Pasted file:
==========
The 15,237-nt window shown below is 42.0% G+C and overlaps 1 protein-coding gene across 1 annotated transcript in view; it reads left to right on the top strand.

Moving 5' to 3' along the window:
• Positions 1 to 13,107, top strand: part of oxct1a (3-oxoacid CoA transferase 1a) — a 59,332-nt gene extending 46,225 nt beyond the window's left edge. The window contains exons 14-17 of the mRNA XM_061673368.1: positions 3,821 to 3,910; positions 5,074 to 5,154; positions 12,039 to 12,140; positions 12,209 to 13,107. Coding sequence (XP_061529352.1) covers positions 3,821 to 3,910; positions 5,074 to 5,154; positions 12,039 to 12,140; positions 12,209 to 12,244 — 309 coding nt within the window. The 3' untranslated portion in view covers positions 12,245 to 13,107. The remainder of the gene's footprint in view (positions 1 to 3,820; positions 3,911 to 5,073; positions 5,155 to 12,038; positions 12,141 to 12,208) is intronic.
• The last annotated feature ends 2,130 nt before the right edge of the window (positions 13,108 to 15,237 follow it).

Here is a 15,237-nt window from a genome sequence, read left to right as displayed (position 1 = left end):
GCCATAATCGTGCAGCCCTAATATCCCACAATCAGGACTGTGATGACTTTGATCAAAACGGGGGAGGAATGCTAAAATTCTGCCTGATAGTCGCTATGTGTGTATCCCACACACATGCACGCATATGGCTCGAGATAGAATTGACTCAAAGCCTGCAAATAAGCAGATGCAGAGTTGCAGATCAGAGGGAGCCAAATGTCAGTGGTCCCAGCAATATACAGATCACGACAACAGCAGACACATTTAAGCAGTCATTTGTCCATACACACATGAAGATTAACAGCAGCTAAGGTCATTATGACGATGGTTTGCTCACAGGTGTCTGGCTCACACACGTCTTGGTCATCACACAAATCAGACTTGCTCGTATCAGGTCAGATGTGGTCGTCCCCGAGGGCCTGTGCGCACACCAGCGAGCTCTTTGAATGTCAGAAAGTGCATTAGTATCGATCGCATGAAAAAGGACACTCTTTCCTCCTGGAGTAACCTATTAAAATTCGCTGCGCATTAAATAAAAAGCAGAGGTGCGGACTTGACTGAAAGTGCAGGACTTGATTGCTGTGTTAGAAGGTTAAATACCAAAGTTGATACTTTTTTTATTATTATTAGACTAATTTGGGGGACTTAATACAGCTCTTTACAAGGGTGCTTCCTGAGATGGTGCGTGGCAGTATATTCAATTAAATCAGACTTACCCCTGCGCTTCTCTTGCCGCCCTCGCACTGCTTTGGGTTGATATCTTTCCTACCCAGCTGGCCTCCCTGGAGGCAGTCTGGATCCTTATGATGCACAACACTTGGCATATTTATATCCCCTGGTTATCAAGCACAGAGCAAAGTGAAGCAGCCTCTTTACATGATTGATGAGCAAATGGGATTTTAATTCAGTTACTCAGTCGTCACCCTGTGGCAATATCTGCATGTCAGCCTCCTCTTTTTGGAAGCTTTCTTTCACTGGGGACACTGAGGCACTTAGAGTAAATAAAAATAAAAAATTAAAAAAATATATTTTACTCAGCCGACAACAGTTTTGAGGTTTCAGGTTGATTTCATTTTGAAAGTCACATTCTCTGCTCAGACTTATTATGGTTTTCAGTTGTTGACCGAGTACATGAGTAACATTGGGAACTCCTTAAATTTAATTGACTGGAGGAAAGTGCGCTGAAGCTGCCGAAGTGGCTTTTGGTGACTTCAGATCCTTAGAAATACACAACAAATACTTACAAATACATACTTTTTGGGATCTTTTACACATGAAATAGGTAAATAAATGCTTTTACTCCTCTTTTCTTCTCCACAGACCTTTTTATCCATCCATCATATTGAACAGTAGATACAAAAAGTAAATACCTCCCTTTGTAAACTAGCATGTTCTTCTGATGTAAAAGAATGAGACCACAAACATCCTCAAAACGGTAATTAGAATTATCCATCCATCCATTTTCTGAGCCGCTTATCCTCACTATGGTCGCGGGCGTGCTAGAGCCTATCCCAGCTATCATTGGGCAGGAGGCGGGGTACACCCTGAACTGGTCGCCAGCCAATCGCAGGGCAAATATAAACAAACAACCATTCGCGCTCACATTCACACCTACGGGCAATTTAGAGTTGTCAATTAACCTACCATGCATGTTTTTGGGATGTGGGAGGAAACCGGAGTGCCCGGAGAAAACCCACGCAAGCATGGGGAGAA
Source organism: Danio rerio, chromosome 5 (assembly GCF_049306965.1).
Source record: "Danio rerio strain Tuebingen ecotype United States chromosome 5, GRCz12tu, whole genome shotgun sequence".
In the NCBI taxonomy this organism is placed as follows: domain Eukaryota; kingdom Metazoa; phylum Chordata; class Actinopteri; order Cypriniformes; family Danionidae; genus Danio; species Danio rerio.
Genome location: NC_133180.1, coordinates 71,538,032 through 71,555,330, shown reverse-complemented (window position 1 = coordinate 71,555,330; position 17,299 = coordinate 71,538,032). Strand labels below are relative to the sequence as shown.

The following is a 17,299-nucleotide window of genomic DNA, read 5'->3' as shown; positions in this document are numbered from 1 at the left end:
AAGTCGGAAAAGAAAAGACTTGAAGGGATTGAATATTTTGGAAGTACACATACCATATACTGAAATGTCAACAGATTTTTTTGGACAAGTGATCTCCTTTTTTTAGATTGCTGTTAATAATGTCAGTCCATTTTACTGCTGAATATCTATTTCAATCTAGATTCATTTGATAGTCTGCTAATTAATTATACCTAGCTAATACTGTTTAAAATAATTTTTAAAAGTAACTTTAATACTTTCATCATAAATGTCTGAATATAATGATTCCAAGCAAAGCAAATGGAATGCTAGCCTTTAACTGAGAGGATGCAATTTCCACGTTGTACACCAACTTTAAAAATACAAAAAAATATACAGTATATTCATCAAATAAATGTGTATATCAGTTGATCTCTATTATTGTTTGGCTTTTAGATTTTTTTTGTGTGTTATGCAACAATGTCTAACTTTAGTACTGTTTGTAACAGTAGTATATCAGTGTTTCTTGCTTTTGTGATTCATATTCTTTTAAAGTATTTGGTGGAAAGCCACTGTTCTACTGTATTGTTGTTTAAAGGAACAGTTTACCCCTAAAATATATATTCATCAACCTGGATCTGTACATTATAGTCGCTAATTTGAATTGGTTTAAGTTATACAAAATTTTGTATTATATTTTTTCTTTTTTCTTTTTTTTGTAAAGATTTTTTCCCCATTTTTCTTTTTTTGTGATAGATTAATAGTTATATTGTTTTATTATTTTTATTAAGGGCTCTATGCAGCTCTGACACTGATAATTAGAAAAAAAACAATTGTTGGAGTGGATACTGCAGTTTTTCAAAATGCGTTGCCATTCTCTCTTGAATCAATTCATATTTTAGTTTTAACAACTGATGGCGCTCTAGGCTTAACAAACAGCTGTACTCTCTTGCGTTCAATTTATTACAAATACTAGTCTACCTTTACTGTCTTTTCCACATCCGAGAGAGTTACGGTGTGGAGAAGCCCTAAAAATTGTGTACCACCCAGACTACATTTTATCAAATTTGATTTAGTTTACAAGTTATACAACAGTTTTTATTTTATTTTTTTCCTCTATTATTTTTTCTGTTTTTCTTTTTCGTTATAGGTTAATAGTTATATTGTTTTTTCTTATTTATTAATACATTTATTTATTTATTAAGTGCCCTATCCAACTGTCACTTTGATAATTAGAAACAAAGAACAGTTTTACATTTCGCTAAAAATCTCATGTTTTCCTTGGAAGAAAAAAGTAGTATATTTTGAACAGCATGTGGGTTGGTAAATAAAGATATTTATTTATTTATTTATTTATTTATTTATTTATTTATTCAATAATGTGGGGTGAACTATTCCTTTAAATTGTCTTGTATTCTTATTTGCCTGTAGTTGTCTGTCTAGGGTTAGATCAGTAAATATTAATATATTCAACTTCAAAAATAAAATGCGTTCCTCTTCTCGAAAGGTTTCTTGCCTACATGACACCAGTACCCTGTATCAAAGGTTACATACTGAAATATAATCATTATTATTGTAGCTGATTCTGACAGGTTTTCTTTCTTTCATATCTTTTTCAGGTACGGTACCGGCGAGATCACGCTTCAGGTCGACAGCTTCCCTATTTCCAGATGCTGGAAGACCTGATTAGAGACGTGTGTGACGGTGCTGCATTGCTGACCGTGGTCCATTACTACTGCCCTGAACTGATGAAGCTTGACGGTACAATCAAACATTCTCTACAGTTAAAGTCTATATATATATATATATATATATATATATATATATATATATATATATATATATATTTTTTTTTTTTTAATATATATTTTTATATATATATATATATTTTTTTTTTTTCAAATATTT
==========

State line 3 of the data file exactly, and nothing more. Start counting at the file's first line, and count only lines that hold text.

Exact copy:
• Positions 1 to 13,107, top strand: part of oxct1a (3-oxoacid CoA transferase 1a) — a 59,332-nt gene extending 46,225 nt beyond the window's left edge. The window contains exons 14-17 of the mRNA XM_061673368.1: positions 3,821 to 3,910; positions 5,074 to 5,154; positions 12,039 to 12,140; positions 12,209 to 13,107. Coding sequence (XP_061529352.1) covers positions 3,821 to 3,910; positions 5,074 to 5,154; positions 12,039 to 12,140; positions 12,209 to 12,244 — 309 coding nt within the window. The 3' untranslated portion in view covers positions 12,245 to 13,107. The remainder of the gene's footprint in view (positions 1 to 3,820; positions 3,911 to 5,073; positions 5,155 to 12,038; positions 12,141 to 12,208) is intronic.